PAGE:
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Rumors of the therapeutic potential of marijuana have a long history: Some archeologists believe the Scythians used cannabis (corroborating an account by Herodotus) and that the drug may have been used in northeast Asia during the neolithic period about 6,000 years ago. Its medical properties even were recorded in China's Pen Ts'oo Ching, the oldest known pharmacopoeia.
Several American scientists have studied Cannabis sativa and its therapeutically most promising constituent, Δ-9-tetrahydrocannabinol (THC). It has proved effective in reducing intraocular pressure in glaucoma and shows considerable promise as an antiemetic agent, especially in patients undergoing chemotherapy for cancer. It may also find use as an antianxiety agent, though this is somewhat controversial.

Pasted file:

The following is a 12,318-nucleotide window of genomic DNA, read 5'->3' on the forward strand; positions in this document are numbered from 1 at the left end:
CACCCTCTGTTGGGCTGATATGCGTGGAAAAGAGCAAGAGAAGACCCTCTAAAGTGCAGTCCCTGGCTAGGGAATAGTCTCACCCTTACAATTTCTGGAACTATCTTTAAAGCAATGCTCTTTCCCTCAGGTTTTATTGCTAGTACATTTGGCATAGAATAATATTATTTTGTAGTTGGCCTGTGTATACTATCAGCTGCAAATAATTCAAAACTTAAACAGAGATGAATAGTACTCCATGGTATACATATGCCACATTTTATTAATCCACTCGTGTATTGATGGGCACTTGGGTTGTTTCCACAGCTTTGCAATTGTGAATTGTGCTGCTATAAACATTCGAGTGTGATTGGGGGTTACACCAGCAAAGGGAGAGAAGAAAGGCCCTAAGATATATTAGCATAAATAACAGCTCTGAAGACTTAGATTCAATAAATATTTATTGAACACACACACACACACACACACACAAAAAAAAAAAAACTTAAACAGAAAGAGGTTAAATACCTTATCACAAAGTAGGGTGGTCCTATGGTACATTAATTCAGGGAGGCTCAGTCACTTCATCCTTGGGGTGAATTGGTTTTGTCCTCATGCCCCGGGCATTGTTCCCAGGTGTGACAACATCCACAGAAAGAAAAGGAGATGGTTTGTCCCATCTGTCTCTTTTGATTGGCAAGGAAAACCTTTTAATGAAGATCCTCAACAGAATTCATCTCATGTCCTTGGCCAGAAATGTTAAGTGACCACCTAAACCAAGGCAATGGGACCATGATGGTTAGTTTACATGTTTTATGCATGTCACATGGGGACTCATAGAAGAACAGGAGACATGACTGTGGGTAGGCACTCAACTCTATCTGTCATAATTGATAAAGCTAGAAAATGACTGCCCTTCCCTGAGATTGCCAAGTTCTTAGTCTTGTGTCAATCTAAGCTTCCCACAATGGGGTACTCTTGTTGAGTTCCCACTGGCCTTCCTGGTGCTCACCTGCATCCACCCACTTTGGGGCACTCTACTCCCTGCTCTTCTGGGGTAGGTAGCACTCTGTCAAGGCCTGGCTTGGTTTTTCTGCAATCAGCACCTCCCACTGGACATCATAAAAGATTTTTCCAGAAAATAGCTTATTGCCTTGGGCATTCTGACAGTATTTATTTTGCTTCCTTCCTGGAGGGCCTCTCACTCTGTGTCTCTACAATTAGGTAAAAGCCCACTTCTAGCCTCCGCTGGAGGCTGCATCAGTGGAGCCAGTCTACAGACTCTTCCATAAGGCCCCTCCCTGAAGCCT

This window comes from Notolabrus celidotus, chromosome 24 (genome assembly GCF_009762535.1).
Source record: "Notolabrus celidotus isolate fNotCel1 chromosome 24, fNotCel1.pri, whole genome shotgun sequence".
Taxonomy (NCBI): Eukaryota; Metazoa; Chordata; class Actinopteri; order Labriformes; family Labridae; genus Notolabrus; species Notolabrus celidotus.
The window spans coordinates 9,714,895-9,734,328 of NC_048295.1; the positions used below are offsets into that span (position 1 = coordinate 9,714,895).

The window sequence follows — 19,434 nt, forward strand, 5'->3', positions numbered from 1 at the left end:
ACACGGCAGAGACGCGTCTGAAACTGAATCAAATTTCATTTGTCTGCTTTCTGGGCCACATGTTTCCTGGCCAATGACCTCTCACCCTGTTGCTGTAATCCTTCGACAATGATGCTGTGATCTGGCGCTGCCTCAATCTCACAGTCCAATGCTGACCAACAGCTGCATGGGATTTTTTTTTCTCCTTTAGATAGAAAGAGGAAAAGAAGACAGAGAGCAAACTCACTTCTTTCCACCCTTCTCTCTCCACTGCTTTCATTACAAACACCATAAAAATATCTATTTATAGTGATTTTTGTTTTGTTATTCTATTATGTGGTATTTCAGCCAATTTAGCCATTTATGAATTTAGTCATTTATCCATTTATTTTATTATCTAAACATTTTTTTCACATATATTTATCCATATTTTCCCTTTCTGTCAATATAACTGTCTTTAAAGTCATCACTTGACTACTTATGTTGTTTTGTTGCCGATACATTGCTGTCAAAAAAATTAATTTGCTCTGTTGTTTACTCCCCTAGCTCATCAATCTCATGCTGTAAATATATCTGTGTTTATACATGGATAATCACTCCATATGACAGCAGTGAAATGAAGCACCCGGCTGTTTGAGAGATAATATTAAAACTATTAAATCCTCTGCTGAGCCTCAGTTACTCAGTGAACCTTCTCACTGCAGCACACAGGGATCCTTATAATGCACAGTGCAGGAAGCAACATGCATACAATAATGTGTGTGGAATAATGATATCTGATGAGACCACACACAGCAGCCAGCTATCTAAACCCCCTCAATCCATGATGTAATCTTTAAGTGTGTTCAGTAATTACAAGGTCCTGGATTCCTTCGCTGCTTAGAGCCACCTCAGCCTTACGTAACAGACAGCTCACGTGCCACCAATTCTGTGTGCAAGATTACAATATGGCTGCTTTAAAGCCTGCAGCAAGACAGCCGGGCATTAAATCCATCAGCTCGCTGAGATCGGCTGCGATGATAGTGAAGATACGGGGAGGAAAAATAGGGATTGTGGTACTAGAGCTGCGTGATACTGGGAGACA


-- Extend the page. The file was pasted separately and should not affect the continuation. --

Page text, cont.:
But an increasingly popular notion among much of the biomedical community is that if a marijuana-like medication is ever marketed, it probably will be a synthetic analogue tailored to avoid some of the effects of the natural drug. The
Montgomery BJ. High interest in medical uses of marijuana and synthetic analogues. JAMA. 1978;240(14):1469–1470. doi:10.1001/jama.1978.03290140011001
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